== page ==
The Media, Firearms, and Mr. Obama’s Big Gun

 

First the New York  Post incorrectly identified the long-gun President Obama is firing in the recently released photo as a “rifle” instead of a shotgun.  Now the New Yorker is making the same mistake.  And you wonder why gun owners are suspicious with regard to the media’s ignorance when it comes to small arms and gun control?  Incorrectly identifying firearms only lends emotion to an already heated debate.  Back in my tv days I repeatedly had to tell the graphics department to change an image, as they thought any semi-automatic handgun would work as a representation for a shooting story, regardless of the type of weapon used in the shooting.  What the hell, a gun is a gun, right?   Of course it is, if you know nothing about guns.

If the White House is going to pull an obvious PR stunt to try and get gun owners on its side, then why release a photo that can be so easily questioned by anyone who has any knowledge of skeet shooting or shotgunning in general?   It only feeds the paranoia and extremism of those who argue for no gun control at all.

As I pointed out in a previous post, the gun Mr. Obama is shooting appears to be fitted with a “super-full choke” in the top barrel and is therefore not set up for skeet shooting.  In addition, if he were shooting skeet, he would in all likelihood be aiming his weapon to the left or the right, as the two targets cross over, flying in opposite directions.  There also appears to be a significant amount of smoke emanating from the end of the barrel and ports.  This wouldn’t be significant, were it not for the fact that modern shotgun shells are smokeless.  There is still going to be a small amount of smoke and gas when the gun is fired, but this appears to be excessive.  Almost like the photo was doctored for added affect.  This may or may not be the case, but to a skeet shooter the photograph is questionable, okay?

It’s possible that somebody told the President to fire the gun for no purpose other than getting a publicity photo.  If that’s what the photo shows, then the White House shouldn’t be pawning it off as a representation of Mr. Obama shooting skeet.

I recently attempted to take what I thought was a centrist position on the Obama photo and the push for more gun control in a couple of discussion threads on Facebook.  The problem, is that I’m a former trap and skeet shooter who is somewhat knowledgeable on the subject of small arms and ammunition.  Others, who apparently know little or nothing about the sport, couldn’t wait to jump all over me.  First, a former colleague (who I’m pretty sure has little or no experience with firearms), compared me to a birther.   Another, used the adjective “idiotic.”   Both comments came from journalists.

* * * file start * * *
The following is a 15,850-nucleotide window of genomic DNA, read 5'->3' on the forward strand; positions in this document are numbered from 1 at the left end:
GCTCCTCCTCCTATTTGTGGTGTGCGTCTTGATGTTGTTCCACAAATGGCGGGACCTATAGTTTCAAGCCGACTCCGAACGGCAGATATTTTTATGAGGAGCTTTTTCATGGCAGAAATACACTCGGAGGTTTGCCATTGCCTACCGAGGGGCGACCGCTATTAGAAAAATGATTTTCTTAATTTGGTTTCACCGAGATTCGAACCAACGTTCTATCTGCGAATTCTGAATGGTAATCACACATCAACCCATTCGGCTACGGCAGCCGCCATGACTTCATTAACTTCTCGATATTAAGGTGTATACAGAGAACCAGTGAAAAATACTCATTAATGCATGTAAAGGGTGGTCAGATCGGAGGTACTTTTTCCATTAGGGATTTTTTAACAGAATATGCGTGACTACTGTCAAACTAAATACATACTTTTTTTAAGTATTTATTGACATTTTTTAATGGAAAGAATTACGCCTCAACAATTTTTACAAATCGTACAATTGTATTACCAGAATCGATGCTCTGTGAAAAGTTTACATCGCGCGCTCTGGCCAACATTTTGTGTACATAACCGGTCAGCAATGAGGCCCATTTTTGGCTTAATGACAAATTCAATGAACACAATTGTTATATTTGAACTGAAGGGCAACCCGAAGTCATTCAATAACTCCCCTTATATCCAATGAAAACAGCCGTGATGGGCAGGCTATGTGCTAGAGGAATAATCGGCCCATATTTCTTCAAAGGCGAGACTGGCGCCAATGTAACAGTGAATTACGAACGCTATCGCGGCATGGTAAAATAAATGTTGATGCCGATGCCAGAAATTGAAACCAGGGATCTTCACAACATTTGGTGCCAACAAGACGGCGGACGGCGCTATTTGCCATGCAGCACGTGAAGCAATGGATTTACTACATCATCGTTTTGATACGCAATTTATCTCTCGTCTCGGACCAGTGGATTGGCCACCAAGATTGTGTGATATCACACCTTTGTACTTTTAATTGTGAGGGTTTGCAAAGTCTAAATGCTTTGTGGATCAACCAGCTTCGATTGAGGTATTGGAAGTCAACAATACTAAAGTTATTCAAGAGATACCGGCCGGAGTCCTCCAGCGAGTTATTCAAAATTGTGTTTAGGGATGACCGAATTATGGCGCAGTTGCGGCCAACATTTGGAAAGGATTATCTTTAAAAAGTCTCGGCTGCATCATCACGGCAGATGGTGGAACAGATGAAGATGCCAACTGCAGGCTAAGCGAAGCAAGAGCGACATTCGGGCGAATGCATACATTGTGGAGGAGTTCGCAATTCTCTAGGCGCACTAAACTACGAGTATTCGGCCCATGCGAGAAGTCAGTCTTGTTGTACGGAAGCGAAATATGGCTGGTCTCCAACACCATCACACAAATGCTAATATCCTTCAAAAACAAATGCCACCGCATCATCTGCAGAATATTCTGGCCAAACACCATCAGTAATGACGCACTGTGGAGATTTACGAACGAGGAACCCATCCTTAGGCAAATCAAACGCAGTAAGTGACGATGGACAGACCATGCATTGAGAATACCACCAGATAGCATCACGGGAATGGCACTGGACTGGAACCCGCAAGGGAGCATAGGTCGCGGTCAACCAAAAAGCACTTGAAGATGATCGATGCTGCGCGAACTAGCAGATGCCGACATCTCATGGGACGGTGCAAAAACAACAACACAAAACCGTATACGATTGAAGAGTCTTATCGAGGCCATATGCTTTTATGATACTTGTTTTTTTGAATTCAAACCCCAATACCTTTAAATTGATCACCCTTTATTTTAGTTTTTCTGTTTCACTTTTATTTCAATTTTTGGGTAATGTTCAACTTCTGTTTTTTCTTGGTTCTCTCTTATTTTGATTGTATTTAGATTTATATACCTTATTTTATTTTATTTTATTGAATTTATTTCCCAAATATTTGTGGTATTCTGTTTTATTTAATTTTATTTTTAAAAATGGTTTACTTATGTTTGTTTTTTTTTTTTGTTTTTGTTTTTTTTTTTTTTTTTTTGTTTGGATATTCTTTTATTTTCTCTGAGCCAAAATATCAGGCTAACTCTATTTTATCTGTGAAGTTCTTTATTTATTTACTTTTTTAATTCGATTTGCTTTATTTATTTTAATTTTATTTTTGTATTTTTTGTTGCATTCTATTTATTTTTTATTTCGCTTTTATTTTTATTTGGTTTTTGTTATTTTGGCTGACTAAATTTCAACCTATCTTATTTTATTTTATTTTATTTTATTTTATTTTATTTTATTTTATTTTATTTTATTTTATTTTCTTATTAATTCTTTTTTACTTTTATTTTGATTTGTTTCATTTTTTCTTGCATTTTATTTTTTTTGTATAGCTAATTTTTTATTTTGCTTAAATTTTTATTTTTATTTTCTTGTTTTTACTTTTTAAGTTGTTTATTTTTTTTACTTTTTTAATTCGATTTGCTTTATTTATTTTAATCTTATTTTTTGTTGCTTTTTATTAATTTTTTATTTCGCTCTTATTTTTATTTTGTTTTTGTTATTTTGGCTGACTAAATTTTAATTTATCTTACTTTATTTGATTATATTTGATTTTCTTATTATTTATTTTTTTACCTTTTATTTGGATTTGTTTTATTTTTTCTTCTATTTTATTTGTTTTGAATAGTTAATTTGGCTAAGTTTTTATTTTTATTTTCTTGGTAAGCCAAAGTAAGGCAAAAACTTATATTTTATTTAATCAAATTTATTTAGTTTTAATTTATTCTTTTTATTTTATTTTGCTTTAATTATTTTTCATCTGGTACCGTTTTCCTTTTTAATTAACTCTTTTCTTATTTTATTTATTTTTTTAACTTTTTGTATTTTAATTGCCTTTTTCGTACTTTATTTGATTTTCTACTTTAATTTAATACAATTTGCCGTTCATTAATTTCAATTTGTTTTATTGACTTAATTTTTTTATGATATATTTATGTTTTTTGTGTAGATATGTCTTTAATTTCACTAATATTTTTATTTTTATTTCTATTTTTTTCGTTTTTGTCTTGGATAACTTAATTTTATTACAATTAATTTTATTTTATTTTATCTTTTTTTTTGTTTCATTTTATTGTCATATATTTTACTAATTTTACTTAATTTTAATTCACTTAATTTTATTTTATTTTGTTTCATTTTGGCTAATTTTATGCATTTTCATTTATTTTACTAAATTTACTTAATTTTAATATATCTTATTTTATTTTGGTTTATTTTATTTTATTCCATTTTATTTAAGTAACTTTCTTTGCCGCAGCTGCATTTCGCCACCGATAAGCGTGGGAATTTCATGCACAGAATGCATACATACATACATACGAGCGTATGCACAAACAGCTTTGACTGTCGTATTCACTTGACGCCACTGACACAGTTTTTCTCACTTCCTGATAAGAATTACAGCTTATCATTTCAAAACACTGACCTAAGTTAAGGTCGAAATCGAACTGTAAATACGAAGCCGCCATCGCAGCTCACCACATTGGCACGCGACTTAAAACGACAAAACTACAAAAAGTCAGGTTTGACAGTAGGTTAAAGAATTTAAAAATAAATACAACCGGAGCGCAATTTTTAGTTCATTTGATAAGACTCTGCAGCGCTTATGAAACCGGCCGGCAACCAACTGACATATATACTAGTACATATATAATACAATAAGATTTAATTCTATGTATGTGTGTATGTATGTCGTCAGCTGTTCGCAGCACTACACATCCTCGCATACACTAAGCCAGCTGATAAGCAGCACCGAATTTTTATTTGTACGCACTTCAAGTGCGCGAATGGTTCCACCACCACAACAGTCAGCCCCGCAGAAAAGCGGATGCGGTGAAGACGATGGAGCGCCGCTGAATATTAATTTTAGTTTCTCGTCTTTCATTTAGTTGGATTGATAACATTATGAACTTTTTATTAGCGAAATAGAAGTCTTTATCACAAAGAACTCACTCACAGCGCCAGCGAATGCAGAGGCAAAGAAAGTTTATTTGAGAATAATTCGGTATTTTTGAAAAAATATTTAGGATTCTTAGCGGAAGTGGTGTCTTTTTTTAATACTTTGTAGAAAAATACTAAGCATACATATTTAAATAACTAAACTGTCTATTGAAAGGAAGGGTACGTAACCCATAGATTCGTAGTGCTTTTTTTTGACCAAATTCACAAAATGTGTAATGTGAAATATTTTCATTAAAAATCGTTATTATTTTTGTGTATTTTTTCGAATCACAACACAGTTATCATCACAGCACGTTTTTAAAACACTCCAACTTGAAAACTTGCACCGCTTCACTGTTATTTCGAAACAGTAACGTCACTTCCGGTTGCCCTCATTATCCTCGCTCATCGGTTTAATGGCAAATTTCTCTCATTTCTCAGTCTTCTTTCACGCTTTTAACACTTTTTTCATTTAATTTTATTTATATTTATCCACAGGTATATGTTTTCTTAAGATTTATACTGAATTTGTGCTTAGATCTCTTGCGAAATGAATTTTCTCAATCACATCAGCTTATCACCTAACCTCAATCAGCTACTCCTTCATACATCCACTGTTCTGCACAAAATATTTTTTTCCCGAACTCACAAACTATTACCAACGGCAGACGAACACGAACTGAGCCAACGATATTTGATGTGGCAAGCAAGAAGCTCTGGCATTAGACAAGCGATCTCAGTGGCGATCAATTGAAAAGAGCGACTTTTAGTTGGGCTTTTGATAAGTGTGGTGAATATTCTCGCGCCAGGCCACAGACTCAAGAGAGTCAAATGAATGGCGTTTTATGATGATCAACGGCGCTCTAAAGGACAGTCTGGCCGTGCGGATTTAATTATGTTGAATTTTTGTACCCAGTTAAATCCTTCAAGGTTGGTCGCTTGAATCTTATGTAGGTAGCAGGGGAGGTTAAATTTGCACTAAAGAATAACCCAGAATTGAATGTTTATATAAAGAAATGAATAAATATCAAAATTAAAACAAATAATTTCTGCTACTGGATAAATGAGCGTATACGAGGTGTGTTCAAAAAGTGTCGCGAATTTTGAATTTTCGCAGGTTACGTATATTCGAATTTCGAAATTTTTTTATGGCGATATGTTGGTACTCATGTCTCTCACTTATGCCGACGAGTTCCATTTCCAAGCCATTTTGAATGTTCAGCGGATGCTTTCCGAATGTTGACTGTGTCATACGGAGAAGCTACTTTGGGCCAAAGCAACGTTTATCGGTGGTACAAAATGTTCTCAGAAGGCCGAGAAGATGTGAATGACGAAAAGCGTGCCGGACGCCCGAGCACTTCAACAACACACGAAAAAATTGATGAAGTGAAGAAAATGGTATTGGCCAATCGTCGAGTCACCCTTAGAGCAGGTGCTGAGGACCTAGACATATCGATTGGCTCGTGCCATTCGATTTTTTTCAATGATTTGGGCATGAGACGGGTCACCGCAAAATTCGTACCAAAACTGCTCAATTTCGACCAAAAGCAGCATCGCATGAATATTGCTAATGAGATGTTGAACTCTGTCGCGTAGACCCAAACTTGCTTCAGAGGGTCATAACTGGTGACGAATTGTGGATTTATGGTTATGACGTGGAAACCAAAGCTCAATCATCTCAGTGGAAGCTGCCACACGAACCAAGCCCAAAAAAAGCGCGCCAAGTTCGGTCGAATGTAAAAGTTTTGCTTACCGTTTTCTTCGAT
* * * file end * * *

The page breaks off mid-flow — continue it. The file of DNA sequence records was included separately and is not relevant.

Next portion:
So much for a balanced point of view in the media.   Emotion has entered the building.  Reason has left the house.  I deleted both threads on my Facebook page.  Who needs it?

Extremism, is extremism, be it on the right or the left.  Those who argue for the elimination of small arms in America are no less unreasonable than those who argue for no gun control at all.  Both only fan the fires of emotional nonsense, making it all the more difficult to reach a compromise which will, in the end, provide an answer.  It may not satisfy both sides, in fact it’s sure not to, but hopefully it will make us all a little bit safer, both on the streets and in our schools.   Taking an extremist position only makes it more difficult and possibly even impossible for our policy makers to find the middle of the road.  So many have already taken a hard right or a sharp left, leaving themselves stuck in the ditch.

And for the record, I am not a “birther. ”  I did, in fact, vote for Mr. Obama.  I also contributed to the campaign of Elizabeth Warren in Massachusetts, which I believe, makes me somewhat left of center.  Or perhaps, because I don’t like extremism in either direction, it might make me a true moderate, something few will understand as the media pays less attention to a moderate point of view.  Why would they?  It’s so much more exciting to go to extremes and scream at one another about “birthers” and “skeeters!”

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White House press secretary, Jay Carney, has now failed to confirm questions as to whether the President shoots skeet or trap, which appears to bolster speculation that if he doesn’t know the difference between the two then he may do neither, and that the photo was in fact nothing more than a publicity stunt (a lie?) designed to convince sport shooters that he’s one of their own.   If that’s what happened, then somebody in the President’s inner-circle had a bad idea.  Of course for those who think private gun ownership should be eliminated none of this will matter.  But those aren’t the people the photo was released to convince.  For sport shooters, White House backpedaling, making statements about the President never claiming to have experience as a hunter, only makes it worse.

One thought on “The Media, Firearms, and Mr. Obama’s Big Gun”

  1. Overly emotional discourse, knee jerk proposals and slanted or incomplete reporting of an issue based mainly on what may seem appealing at the time, trendy or is the result of an excitably emotional event may lack the prudent and knowledgeable input that is mandatory to become an effective tool,(law). Fervor fades away. Efficient law is lasting.
    This, and your previous post, (where did it go?) had more points than the msm and cables combined. Keep pounding the keys.

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